The Knicks will take the floor on Sunday afternoon at Scotiabank Arena in Toronto, the first NBA city to return to last season’s nearly empty arenas.
The Raptors are the first team to give in to the reality of the problems streaking across the NBA — and really, the whole world — as the numbers of COVID cases soar to record highs.
And the real question isn’t why the province of Ontario has forced the Raptors and Maple Leaf Sports and Entertainment to limit audiences to fewer than 1,000, pulling the plug on fans with the turn of the New Year, but why it has taken this long for anyone in the NBA to make this move.
The league has been devastated by the positive tests, losing more than half of its players as they went into health and safety protocols in December. The result has been nights like what the Knicks saw in Detroit on Wednesday — when the Pistons were missing 12 players and fielding a team that included eight hardship exception signings. A night earlier in Minnesota, the Timberwolves got Patrick Beverley back against the Knicks, giving Minnesota one regular starter after playing the night before (and winning) without any of the usual starting five.
As the Knicks finish their four-game road trip in Toronto, it’s been a mess, with players, coaches and staff scattered through the first three stops, quarantined in hotels and left behind as the team plods forward.
Mitchell Robinson and Julius Randle are the latest Knicks players to enter the protocols, joining Nerlens Noel, Jericho Sims and Wayne Selden on the sideline along with seven other players who have been shut down and made their way back.
As grim as that sounds, the Knicks actually have managed it better than many teams have. This road trip alone has put that on display, but it is hardly the only example.
The NBA endured its 11th postponement of the season Thursday when Denver did not have the required eight players available for a meeting with Golden State. It’s actually harder to imagine why it’s only 11 rather than how this happened.
There are wonderful stories of players getting opportunities, some from the G League, some who have been out of the NBA for years — although too many of those stories immediately have been followed by a positive test a day later. But the reality is that other than Sunday afternoon in Toronto, fans have been filling arenas and paying full price to see something they could view at Rucker Park or any well-stocked semi-pro league.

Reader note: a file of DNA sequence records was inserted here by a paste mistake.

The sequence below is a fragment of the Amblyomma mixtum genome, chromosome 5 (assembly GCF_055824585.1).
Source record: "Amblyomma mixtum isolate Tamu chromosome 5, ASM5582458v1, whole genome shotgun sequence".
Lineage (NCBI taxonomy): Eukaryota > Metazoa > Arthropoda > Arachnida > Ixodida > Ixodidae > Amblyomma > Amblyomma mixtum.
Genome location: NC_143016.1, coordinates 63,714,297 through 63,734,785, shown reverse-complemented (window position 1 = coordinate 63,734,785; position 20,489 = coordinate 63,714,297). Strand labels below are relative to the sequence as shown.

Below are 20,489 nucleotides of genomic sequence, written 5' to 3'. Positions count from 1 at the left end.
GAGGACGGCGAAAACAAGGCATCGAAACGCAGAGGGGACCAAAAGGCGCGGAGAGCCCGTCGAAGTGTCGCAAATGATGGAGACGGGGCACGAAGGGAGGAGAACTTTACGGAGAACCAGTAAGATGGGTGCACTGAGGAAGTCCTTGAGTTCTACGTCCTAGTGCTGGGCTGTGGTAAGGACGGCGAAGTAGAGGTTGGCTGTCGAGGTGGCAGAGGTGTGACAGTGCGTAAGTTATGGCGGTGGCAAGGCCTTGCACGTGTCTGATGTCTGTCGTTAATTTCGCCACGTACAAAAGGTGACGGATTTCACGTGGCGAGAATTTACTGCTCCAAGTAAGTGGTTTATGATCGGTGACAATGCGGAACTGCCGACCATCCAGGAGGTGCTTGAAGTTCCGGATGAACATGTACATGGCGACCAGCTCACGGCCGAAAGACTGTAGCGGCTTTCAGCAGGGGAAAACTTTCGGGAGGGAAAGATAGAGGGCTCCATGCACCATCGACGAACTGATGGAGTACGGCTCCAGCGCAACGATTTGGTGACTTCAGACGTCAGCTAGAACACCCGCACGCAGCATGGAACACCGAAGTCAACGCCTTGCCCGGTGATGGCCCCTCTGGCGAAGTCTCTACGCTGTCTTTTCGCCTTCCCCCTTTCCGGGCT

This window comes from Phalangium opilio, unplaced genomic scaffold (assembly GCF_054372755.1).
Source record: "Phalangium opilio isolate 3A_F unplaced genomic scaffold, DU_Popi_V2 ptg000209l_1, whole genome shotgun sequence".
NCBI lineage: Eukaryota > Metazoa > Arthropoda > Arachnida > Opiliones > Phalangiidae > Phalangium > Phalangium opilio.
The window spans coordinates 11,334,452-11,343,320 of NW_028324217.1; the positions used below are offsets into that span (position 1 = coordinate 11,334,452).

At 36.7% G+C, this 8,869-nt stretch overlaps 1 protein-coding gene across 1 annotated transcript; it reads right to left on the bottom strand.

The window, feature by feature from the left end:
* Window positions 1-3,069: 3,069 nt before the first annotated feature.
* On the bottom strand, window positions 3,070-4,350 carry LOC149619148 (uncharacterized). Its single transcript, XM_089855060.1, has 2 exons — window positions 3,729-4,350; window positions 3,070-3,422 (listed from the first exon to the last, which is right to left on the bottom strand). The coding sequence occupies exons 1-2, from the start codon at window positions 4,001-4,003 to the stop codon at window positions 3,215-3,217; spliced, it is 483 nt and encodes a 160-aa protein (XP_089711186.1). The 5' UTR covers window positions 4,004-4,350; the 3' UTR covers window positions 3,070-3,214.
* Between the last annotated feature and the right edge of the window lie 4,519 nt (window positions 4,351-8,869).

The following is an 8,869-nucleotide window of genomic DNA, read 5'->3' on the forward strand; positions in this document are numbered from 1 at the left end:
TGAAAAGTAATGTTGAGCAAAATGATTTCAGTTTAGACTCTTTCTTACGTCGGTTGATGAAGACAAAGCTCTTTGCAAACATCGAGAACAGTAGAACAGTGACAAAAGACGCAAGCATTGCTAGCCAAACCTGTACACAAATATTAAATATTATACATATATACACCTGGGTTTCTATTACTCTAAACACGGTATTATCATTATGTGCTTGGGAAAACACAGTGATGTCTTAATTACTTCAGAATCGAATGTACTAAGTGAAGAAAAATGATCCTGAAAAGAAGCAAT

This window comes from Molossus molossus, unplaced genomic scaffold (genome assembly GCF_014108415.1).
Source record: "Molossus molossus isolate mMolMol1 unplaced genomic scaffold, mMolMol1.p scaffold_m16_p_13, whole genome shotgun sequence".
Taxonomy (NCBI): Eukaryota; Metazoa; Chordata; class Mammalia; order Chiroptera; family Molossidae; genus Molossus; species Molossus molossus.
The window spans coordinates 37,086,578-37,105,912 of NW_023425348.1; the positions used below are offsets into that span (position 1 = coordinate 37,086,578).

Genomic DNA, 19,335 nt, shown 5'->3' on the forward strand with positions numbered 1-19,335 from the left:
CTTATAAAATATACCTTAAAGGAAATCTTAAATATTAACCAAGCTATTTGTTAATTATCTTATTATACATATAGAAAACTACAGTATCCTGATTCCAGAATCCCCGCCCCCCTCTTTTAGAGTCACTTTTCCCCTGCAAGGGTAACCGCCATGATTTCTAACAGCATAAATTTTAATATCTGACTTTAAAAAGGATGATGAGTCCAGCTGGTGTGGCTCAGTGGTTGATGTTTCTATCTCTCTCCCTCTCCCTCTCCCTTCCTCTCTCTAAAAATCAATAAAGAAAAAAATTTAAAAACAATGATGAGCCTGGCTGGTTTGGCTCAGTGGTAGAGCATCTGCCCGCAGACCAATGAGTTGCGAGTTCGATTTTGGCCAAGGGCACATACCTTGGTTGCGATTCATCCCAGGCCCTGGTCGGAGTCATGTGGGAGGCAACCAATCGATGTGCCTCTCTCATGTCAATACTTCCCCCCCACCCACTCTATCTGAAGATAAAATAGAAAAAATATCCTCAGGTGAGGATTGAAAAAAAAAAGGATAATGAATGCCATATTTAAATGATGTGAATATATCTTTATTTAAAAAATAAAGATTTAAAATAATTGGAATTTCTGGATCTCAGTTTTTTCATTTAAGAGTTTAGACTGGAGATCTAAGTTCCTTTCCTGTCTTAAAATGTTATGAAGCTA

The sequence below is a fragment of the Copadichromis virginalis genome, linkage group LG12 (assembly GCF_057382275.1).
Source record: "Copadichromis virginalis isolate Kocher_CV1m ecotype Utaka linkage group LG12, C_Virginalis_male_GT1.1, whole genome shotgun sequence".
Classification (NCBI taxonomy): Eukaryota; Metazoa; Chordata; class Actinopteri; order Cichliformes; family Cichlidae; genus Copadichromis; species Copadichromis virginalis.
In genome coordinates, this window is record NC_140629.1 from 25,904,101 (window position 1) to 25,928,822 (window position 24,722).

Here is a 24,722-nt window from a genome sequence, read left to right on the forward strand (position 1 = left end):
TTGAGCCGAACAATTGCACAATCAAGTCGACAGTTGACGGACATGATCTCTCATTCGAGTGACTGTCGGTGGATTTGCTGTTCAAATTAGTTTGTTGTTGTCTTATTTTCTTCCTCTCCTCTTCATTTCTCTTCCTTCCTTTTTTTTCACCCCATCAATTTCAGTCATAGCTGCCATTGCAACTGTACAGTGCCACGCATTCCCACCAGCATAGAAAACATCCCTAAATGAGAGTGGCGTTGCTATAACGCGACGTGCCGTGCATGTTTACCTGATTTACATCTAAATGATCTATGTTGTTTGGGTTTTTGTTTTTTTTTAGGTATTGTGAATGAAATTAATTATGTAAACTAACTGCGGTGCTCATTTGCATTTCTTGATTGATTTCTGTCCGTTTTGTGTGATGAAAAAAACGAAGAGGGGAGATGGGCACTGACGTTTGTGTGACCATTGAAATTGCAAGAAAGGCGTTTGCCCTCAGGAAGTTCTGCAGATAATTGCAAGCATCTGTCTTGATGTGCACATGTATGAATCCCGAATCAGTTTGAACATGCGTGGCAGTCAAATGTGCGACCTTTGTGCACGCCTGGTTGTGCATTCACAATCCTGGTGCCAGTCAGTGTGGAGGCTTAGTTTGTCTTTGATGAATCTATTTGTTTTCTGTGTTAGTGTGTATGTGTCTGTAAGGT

The Raptors spoke last week of meeting new players on the bus for the first time shortly before the start of the game. Greg Monroe helped Minnesota to a win over the Celtics on Monday after arriving via connecting flights, admitting afterward that he had never heard of some of the players who starred that night around him.
Is this really "fan-tastic," as the NBA promos used to go?
The NBA shut down the league in March 2020 ahead of any other pro sport when there was one confirmed case. It’s certainly different now in that there are vaccines — although a tiny portion of the players have resisted being vaccinated and nearly half of the league has yet to get the booster.
And it’s not just the players who are facing these problems, but coaches, staff and even referees, with a report coming out that 36% of the officials have entered the health and safety protocols.
There’s no easy solution for NBA commissioner Adam Silver, who has insisted since that March 2020 shutdown that the league is following the science and trying to serve as leaders. But would a pause in the schedule allow a reboot for teams and let fans see the talent that they have paid for in tickets or television costs?
"No plans right now to pause the season," Silver said on ESPN last week. "We’ve, of course, looked at all the options and frankly, we’re having trouble coming up with the logic behind pausing right now. As we look through these cases literally whipping through the country right now, putting aside the rest of the world, I think we’re finding ourselves where we sort of knew we were going to get to for the past several months. And that is that this virus will not be eradicated and we’re going to have to learn to live with it. And I think that’s what we’re experiencing in the league right now."
Still, as difficult as it may be, some of it is hard to explain. The league has put restrictions on practice and morning shootarounds but has opened the doors for 20,000 maskless fans to crowd into an arena around the players.
The league has shortened the timeline for players to return to action, now matching the CDC guidelines of five days as long as the player meets the cycle threshold number, which can indicate how much infectious virus is present. It certainly will bring some of the missing talent back to the league.
But the precautions that were taken last season have all but disappeared. The stands — other than this afternoon in Toronto — are packed with maskless fans with varying vaccination requirements. The league has enforced a careful approach for players in practice and shootarounds but has been hesitant to put players in lockdowns like last season.
The reality is that scientists have predicted that the wave of Omicron won’t peak in the United States until the middle of January, meaning this can get worse even as the league tries to find ways to rush players back to the court.
For now, it’s just a swath cut through the country as the Knicks and other teams wait to get their players and staff cleared — and then figure out a safe way to return them to the team.